Second life for slag - Processing dry slag granulates
Minerals Down Under National Research Flagship Project Leader at the Commonwealth Scientific and Industrial Research Organisation (CSIRO), Australia, Dr Dongsheng Xie, reports on dry slag granulation, a process of using metal smelting waste by-products.
Metal production by smelting results in the production of a molten by-product called slag, which consists of a solution of mainly oxide impurities in the ore or concentrate. Each year hundreds of millions of tonnes of slags are produced globally.
Historically, the slag was discarded in air-cooled slag pits and often used for landfill or road making material after crushing and screening. In some modern operations, the molten slag is granulated using water to produce a glassy product that can be employed as valuable cementitious material to replace Portland cement. However, water granulation takes one to one and a half tonnes of evaporative loss of water per tonne of molten slag processed, and may generate acid mist causing air and possible ground water pollution. It also fails to recover a large amount of process heat. On cooling from around 1,500°C to ambient temperature, one tonne of molten iron blast furnace slag releases about 1.8GJ of sensible heat, that could be recovered for use in plant applications.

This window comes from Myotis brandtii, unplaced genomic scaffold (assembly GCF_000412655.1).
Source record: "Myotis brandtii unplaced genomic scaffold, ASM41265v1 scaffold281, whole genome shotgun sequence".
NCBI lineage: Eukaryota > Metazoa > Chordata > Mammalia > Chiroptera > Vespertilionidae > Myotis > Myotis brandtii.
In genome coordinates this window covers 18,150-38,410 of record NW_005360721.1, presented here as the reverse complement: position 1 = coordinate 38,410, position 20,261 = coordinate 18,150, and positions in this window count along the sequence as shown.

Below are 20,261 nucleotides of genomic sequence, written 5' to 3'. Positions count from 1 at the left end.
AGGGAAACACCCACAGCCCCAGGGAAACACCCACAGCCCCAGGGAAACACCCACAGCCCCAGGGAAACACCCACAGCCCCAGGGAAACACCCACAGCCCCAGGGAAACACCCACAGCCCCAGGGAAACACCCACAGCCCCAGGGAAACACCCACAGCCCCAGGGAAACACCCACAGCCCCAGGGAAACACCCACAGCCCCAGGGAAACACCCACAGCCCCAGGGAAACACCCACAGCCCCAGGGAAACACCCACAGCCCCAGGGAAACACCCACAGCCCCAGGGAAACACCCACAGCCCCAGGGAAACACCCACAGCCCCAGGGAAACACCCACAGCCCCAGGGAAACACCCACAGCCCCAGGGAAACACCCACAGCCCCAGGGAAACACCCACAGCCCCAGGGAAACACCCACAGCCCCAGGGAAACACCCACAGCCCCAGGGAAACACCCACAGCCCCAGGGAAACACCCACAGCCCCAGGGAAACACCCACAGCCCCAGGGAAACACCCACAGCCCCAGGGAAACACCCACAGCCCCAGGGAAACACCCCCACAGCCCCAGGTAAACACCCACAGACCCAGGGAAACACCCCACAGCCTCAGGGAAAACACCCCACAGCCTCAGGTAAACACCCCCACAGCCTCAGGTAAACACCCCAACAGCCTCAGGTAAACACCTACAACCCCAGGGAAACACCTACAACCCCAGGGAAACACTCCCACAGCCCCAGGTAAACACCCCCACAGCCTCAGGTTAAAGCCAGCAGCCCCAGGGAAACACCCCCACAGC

The Australian steel industry (BlueScope Steel and OneSteel) produces more than two million tonnes of slags each year with waste heat totalling up to 3.6 petajoules. If reused, it could reduce greenhouse gas emissions by about 250,000-400,000t each year depending on the source of the energy being replaced – coal or natural gas.
The concept of dry slag granulation was proposed in the 1980s and has since been subjected to extensive experimentation. Dry granulation processes produce molten droplets through mechanical means, such as air blast, rotary drum(s) and spinning discs/cups, that are quenched and solidified using air. High-grade heat is recovered through convection (as well as radiation and conduction) by air from flying slag droplets or from solid granulates in a fluidised or packed bed. In some proposed processes, a proportion of the waste heat may be recovered by passing a liquid coolant through boiler tubes embedded in the granulator to produce steam. A number of methods have been tested at pilot and plant scales, but none have been successfully commercialised.
The Commonwealth Scientific and Industrial Research Organisation (CSIRO) started working on dry slag granulation in 2002 and has continued this R&D project through CSIRO’s Minerals Down Under National Research Flagship. A novel disc design was developed that produces fine droplets without the formation of slag wool and a cyclonic airflow to quench and produce a high-glass product. This work led to a compact reactor design that can be extended to include waste heat recovery from molten slags.